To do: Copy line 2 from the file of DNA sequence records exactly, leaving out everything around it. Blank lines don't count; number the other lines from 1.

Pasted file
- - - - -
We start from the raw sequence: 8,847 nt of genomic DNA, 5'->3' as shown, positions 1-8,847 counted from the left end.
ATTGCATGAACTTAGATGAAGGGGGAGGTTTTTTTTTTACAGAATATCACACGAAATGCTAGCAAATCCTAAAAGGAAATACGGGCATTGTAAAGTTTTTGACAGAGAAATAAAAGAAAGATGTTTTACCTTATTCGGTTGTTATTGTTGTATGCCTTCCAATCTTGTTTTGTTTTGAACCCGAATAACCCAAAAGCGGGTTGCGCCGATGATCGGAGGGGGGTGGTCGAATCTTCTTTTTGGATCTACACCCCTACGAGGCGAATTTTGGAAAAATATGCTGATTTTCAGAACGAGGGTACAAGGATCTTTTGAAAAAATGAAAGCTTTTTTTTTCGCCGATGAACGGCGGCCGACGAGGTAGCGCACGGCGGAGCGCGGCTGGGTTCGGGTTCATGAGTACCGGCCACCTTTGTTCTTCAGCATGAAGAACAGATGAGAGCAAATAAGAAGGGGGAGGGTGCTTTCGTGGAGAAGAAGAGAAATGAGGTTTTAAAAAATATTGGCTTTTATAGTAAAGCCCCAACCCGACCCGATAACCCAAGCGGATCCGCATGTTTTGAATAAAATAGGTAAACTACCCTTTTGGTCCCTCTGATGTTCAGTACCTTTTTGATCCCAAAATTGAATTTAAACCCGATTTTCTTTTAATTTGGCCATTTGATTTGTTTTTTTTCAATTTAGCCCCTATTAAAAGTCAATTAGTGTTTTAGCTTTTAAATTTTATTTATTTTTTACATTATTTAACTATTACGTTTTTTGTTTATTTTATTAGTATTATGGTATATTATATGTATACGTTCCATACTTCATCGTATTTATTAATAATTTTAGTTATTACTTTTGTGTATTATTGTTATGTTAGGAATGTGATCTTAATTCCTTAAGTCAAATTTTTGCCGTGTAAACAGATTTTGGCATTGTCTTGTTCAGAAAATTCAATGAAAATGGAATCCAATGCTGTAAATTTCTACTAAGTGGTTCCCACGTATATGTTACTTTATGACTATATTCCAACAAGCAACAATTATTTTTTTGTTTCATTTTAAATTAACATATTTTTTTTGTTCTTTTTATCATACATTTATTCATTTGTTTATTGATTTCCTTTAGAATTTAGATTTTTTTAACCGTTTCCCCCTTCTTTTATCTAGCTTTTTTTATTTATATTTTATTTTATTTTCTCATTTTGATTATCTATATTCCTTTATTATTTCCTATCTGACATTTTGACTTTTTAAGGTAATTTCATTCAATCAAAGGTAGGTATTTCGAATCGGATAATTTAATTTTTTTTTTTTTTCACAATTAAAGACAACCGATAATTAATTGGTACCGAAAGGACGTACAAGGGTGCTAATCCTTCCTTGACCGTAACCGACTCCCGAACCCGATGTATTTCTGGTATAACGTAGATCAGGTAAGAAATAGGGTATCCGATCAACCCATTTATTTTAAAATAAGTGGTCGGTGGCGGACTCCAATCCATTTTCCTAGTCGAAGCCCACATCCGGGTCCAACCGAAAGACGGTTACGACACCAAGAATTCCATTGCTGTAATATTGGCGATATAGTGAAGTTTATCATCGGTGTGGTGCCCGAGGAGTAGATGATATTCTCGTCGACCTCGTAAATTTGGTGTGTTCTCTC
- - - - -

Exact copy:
ATTGCATGAACTTAGATGAAGGGGGAGGTTTTTTTTTTACAGAATATCACACGAAATGCTAGCAAATCCTAAAAGGAAATACGGGCATTGTAAAGTTTTTGACAGAGAAATAAAAGAAAGATGTTTTACCTTATTCGGTTGTTATTGTTGTATGCCTTCCAATCTTGTTTTGTTTTGAACCCGAATAACCCAAAAGCGGGTTGCGCCGATGATCGGAGGGGGGTGGTCGAATCTTCTTTTTGGATCTACACCCCTACGAGGCGAATTTTGGAAAAATATGCTGATTTTCAGAACGAGGGTACAAGGATCTTTTGAAAAAATGAAAGCTTTTTTTTTCGCCGATGAACGGCGGCCGACGAGGTAGCGCACGGCGGAGCGCGGCTGGGTTCGGGTTCATGAGTACCGGCCACCTTTGTTCTTCAGCATGAAGAACAGATGAGAGCAAATAAGAAGGGGGAGGGTGCTTTCGTGGAGAAGAAGAGAAATGAGGTTTTAAAAAATATTGGCTTTTATAGTAAAGCCCCAACCCGACCCGATAACCCAAGCGGATCCGCATGTTTTGAATAAAATAGGTAAACTACCCTTTTGGTCCCTCTGATGTTCAGTACCTTTTTGATCCCAAAATTGAATTTAAACCCGATTTTCTTTTAATTTGGCCATTTGATTTGTTTTTTTTCAATTTAGCCCCTATTAAAAGTCAATTAGTGTTTTAGCTTTTAAATTTTATTTATTTTTTACATTATTTAACTATTACGTTTTTTGTTTATTTTATTAGTATTATGGTATATTATATGTATACGTTCCATACTTCATCGTATTTATTAATAATTTTAGTTATTACTTTTGTGTATTATTGTTATGTTAGGAATGTGATCTTAATTCCTTAAGTCAAATTTTTGCCGTGTAAACAGATTTTGGCATTGTCTTGTTCAGAAAATTCAATGAAAATGGAATCCAATGCTGTAAATTTCTACTAAGTGGTTCCCACGTATATGTTACTTTATGACTATATTCCAACAAGCAACAATTATTTTTTTGTTTCATTTTAAATTAACATATTTTTTTTGTTCTTTTTATCATACATTTATTCATTTGTTTATTGATTTCCTTTAGAATTTAGATTTTTTTAACCGTTTCCCCCTTCTTTTATCTAGCTTTTTTTATTTATATTTTATTTTATTTTCTCATTTTGATTATCTATATTCCTTTATTATTTCCTATCTGACATTTTGACTTTTTAAGGTAATTTCATTCAATCAAAGGTAGGTATTTCGAATCGGATAATTTAATTTTTTTTTTTTTTCACAATTAAAGACAACCGATAATTAATTGGTACCGAAAGGACGTACAAGGGTGCTAATCCTTCCTTGACCGTAACCGACTCCCGAACCCGATGTATTTCTGGTATAACGTAGATCAGGTAAGAAATAGGGTATCCGATCAACCCATTTATTTTAAAATAAGTGGTCGGTGGCGGACTCCAATCCATTTTCCTAGTCGAAGCCCACATCCGGGTCCAACCGAAAGACGGTTACGACACCAAGAATTCCATTGCTGTAATATTGGCGATATAGTGAAGTTTATCATCGGTGTGGTGCCCGAGGAGTAGATGATATTCTCGTCGACCTCGTAAATTTGGTGTGTTCTCTC